At 90, and despite the seemingly reassuring need of a walking stick, Thea Musgrave is as sharp as a tack. The Edinburgh-born composer, who has lived in America most of her life, was in Glasgow for a celebratory birthday concert by the BBC SSO, an event punctuated by a personal onstage graduation ceremony in which Professor Jeffrey Sharkey, principal of the Royal Conservatoire of Scotland, conferred on her an honorary doctorate. Her response to the honour was both pithy and wise.
Music review: Thea Musgrave at 90, City Halls, Glasgow ****
But the focus of the evening was her music, four works dating from between 1970 and 2005, interspersed with music by Aaron Copland and Richard Rodney Bennett.
What struck me most about the Musgrave works we heard was the enormous warmth and emotion contained within them. This was no more so than in the gorgeous Song of the Enchanter, written as a homage to Sibelius and certainly sharing that composer’s sharply defined sense of colour and mood, never mind the unashamed quotes.
Under Jac van Steen, the SSO sounded its old self, self-assured with a sense of unanimous spontaneity and thrill of the chase. The opening cast a mystical, impressionistic spell; the whole performance bristled with shimmering detail and pungent delight.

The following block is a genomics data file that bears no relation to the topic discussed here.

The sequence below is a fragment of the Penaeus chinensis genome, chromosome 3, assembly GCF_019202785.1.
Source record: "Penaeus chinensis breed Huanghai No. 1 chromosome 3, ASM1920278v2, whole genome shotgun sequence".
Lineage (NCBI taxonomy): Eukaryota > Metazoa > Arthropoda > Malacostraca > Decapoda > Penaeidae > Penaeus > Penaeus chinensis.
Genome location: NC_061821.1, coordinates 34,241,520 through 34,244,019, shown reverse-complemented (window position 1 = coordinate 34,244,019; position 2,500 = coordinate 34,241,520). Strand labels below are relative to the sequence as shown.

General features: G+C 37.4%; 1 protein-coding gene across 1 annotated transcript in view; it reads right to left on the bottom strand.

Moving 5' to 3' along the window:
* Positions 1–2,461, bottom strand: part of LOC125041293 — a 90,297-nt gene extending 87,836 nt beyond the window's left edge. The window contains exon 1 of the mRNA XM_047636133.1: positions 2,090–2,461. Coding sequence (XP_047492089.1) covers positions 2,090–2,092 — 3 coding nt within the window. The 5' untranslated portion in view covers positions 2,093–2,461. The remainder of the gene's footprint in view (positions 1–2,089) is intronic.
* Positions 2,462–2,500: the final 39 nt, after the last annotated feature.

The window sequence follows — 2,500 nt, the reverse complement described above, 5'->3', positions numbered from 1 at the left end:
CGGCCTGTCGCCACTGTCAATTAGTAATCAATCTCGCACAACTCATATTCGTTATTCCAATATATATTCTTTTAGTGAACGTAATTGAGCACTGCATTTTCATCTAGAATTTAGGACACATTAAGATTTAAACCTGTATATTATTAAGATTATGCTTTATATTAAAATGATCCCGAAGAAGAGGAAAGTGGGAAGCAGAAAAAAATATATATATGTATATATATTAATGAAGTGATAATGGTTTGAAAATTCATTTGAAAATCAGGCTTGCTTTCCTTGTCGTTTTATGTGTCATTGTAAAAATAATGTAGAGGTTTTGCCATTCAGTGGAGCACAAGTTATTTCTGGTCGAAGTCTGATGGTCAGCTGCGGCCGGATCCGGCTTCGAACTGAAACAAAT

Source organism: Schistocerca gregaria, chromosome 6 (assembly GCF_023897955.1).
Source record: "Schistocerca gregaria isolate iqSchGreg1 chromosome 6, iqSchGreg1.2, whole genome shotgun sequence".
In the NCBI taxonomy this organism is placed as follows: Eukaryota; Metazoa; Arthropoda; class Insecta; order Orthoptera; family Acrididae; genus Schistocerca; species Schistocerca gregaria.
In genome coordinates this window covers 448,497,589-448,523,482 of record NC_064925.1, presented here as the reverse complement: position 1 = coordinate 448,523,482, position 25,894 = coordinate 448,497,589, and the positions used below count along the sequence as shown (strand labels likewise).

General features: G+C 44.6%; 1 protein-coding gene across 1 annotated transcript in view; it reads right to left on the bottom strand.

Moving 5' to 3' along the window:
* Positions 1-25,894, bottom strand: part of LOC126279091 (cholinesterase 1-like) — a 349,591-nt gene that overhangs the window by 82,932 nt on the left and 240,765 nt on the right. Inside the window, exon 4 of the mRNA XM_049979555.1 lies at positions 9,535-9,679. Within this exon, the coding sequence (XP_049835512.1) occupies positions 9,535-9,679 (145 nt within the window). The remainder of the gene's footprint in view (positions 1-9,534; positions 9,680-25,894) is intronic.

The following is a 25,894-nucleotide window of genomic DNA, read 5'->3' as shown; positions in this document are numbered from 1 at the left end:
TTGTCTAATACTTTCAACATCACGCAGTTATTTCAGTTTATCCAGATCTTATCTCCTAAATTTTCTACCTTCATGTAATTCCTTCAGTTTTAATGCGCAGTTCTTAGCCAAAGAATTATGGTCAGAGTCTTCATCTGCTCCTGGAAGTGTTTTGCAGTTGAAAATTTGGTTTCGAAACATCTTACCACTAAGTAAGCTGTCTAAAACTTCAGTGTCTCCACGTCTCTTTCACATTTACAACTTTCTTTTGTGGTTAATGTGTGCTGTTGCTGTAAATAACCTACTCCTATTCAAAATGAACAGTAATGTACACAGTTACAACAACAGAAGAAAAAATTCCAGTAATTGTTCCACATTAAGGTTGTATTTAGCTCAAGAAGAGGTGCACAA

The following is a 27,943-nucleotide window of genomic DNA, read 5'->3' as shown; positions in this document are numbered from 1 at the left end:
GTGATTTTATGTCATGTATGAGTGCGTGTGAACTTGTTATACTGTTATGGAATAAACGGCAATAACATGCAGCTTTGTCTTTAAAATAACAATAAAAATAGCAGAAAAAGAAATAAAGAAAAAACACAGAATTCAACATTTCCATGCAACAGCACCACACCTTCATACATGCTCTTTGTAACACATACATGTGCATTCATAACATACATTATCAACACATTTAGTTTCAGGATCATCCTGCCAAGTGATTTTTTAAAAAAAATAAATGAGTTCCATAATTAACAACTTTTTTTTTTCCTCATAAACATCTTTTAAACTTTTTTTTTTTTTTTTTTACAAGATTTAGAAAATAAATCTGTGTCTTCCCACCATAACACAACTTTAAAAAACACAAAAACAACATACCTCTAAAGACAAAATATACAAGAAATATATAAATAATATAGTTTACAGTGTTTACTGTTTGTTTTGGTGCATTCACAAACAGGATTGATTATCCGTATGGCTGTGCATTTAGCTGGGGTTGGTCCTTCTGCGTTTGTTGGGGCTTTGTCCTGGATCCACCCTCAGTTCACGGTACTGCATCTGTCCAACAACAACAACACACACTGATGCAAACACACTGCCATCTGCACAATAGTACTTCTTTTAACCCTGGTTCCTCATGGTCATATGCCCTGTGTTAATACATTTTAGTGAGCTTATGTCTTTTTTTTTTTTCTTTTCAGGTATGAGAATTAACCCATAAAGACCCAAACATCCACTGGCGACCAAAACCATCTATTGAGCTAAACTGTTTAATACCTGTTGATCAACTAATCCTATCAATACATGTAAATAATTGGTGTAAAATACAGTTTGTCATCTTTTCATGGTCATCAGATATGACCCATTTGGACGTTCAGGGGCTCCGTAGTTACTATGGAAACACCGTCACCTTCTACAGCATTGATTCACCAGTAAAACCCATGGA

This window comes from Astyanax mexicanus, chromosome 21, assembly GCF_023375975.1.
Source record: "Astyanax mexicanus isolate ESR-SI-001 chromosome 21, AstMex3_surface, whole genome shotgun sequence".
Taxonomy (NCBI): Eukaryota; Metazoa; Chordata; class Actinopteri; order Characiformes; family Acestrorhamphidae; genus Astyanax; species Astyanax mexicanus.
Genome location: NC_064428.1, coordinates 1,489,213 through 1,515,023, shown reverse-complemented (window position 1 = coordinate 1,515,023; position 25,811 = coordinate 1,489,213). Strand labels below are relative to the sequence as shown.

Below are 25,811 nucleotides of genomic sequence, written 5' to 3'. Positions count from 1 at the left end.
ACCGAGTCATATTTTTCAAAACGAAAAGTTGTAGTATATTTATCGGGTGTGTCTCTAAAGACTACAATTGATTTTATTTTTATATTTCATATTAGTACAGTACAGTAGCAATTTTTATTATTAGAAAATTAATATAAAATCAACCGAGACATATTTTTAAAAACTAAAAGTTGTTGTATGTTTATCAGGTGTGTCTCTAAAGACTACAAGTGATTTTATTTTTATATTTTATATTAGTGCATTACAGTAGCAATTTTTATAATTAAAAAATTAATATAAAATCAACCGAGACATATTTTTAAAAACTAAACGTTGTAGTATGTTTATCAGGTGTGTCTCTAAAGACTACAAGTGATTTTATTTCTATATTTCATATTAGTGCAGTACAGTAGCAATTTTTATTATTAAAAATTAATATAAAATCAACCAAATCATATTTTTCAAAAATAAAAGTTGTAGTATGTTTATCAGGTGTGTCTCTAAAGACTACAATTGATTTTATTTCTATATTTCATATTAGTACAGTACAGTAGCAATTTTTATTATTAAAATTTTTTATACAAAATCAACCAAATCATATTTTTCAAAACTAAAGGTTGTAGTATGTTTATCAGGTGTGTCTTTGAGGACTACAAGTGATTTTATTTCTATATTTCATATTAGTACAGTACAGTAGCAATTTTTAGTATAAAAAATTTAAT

Copland’s Symphony No 2 – a brilliantly abstract into manner of Stravinsky – acted like a palate cleanser before percussionist Evelyn Glennie and oboist Nicholas Daniel joined the orchestra for Musgrave’s double concerto, Two’s Company.
This was pure theatre, Glennie opening onstage with the SSO, while Daniel entered from the rear of the hall, throwing seductive musical phrases in her direction. The wooing continued as they found new positions in and around the orchestra before musically embracing front stage. Again, delicious colourings from Musgrave, and a work that never loses direction or consuming interest.
The second half opened with Rodney Bennett’s Celebration (if you didn’t know the composer, you’d have sworn it was by Walton), serving as a fanfare to the final two Musgrave works.
First up, the earliest to feature, the 1970 Memento Vitae, another composer homage, this time to Beethoven. It served to remind us of Musgrave’s younger, more austere style, but equally her penchant for the dramatic.
The colliding extremes of dynamic and idiom struck me as intoxicating pre-echoes of James MacMillan.
The evening ended with a storming performance of Phoenix Rising, its gutsy all-embracing language serving as an apt summation of Musgrave’s fertile creativeness.